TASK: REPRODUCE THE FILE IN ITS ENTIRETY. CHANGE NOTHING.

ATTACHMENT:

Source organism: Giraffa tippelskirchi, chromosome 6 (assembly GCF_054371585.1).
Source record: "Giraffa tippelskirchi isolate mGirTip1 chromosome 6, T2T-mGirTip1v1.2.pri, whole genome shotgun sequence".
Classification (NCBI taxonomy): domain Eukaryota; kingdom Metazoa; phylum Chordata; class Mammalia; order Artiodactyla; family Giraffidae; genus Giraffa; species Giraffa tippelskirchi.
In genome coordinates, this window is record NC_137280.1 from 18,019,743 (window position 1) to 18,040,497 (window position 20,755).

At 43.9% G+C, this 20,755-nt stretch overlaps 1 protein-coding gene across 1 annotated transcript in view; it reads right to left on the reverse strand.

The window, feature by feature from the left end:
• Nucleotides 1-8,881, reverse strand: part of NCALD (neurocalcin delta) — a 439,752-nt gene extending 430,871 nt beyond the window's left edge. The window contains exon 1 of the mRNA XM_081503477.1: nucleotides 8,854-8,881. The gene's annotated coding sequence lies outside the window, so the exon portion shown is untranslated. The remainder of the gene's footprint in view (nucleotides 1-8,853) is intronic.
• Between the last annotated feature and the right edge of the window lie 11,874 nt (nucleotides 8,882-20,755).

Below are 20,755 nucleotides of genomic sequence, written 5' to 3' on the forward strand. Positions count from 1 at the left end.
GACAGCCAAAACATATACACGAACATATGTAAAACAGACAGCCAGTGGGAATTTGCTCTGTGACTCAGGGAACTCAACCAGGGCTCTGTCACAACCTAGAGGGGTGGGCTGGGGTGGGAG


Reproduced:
Source organism: Giraffa tippelskirchi, chromosome 6 (assembly GCF_054371585.1).
Source record: "Giraffa tippelskirchi isolate mGirTip1 chromosome 6, T2T-mGirTip1v1.2.pri, whole genome shotgun sequence".
Classification (NCBI taxonomy): domain Eukaryota; kingdom Metazoa; phylum Chordata; class Mammalia; order Artiodactyla; family Giraffidae; genus Giraffa; species Giraffa tippelskirchi.
In genome coordinates, this window is record NC_137280.1 from 18,019,743 (window position 1) to 18,040,497 (window position 20,755).

At 43.9% G+C, this 20,755-nt stretch overlaps 1 protein-coding gene across 1 annotated transcript in view; it reads right to left on the reverse strand.

The window, feature by feature from the left end:
• Nucleotides 1-8,881, reverse strand: part of NCALD (neurocalcin delta) — a 439,752-nt gene extending 430,871 nt beyond the window's left edge. The window contains exon 1 of the mRNA XM_081503477.1: nucleotides 8,854-8,881. The gene's annotated coding sequence lies outside the window, so the exon portion shown is untranslated. The remainder of the gene's footprint in view (nucleotides 1-8,853) is intronic.
• Between the last annotated feature and the right edge of the window lie 11,874 nt (nucleotides 8,882-20,755).

Below are 20,755 nucleotides of genomic sequence, written 5' to 3' on the forward strand. Positions count from 1 at the left end.
GACAGCCAAAACATATACACGAACATATGTAAAACAGACAGCCAGTGGGAATTTGCTCTGTGACTCAGGGAACTCAACCAGGGCTCTGTCACAACCTAGAGGGGTGGGCTGGGGTGGGAG